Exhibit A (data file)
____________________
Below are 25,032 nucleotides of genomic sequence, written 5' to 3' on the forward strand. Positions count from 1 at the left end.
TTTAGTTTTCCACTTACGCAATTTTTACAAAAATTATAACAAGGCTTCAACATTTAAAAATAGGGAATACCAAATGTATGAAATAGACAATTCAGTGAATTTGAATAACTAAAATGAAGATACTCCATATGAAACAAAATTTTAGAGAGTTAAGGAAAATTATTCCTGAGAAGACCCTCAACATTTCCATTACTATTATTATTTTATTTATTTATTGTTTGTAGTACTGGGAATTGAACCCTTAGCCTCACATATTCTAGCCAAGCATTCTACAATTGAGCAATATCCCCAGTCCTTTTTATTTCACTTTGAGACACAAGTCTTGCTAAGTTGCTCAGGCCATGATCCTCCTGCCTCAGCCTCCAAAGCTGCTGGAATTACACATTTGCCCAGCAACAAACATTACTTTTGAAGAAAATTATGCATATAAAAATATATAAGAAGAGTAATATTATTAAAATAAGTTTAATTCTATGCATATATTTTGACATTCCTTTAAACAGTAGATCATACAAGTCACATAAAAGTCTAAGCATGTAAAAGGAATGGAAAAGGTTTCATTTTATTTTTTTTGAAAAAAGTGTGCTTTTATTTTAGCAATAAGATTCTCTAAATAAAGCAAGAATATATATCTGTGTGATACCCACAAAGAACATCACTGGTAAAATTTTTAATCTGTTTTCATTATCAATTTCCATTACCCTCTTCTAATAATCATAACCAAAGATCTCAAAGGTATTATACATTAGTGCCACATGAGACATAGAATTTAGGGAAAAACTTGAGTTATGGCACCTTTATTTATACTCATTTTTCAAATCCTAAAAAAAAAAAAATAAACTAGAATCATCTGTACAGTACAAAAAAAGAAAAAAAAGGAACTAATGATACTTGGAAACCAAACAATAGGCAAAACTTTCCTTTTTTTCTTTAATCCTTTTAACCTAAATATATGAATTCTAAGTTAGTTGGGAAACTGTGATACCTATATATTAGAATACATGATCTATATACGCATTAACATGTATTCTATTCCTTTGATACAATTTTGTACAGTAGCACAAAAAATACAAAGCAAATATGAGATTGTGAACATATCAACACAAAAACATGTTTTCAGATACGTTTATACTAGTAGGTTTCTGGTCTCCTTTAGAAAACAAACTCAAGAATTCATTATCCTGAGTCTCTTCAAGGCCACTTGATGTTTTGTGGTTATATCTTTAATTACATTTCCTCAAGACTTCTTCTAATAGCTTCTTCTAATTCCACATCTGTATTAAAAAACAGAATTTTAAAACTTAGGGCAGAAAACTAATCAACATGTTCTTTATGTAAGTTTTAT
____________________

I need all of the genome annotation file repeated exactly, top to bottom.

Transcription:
Below are 25,032 nucleotides of genomic sequence, written 5' to 3' on the forward strand. Positions count from 1 at the left end.
TTTAGTTTTCCACTTACGCAATTTTTACAAAAATTATAACAAGGCTTCAACATTTAAAAATAGGGAATACCAAATGTATGAAATAGACAATTCAGTGAATTTGAATAACTAAAATGAAGATACTCCATATGAAACAAAATTTTAGAGAGTTAAGGAAAATTATTCCTGAGAAGACCCTCAACATTTCCATTACTATTATTATTTTATTTATTTATTGTTTGTAGTACTGGGAATTGAACCCTTAGCCTCACATATTCTAGCCAAGCATTCTACAATTGAGCAATATCCCCAGTCCTTTTTATTTCACTTTGAGACACAAGTCTTGCTAAGTTGCTCAGGCCATGATCCTCCTGCCTCAGCCTCCAAAGCTGCTGGAATTACACATTTGCCCAGCAACAAACATTACTTTTGAAGAAAATTATGCATATAAAAATATATAAGAAGAGTAATATTATTAAAATAAGTTTAATTCTATGCATATATTTTGACATTCCTTTAAACAGTAGATCATACAAGTCACATAAAAGTCTAAGCATGTAAAAGGAATGGAAAAGGTTTCATTTTATTTTTTTTGAAAAAAGTGTGCTTTTATTTTAGCAATAAGATTCTCTAAATAAAGCAAGAATATATATCTGTGTGATACCCACAAAGAACATCACTGGTAAAATTTTTAATCTGTTTTCATTATCAATTTCCATTACCCTCTTCTAATAATCATAACCAAAGATCTCAAAGGTATTATACATTAGTGCCACATGAGACATAGAATTTAGGGAAAAACTTGAGTTATGGCACCTTTATTTATACTCATTTTTCAAATCCTAAAAAAAAAAAAATAAACTAGAATCATCTGTACAGTACAAAAAAAGAAAAAAAAGGAACTAATGATACTTGGAAACCAAACAATAGGCAAAACTTTCCTTTTTTTCTTTAATCCTTTTAACCTAAATATATGAATTCTAAGTTAGTTGGGAAACTGTGATACCTATATATTAGAATACATGATCTATATACGCATTAACATGTATTCTATTCCTTTGATACAATTTTGTACAGTAGCACAAAAAATACAAAGCAAATATGAGATTGTGAACATATCAACACAAAAACATGTTTTCAGATACGTTTATACTAGTAGGTTTCTGGTCTCCTTTAGAAAACAAACTCAAGAATTCATTATCCTGAGTCTCTTCAAGGCCACTTGATGTTTTGTGGTTATATCTTTAATTACATTTCCTCAAGACTTCTTCTAATAGCTTCTTCTAATTCCACATCTGTATTAAAAAACAGAATTTTAAAACTTAGGGCAGAAAACTAATCAACATGTTCTTTATGTAAGTTTTAT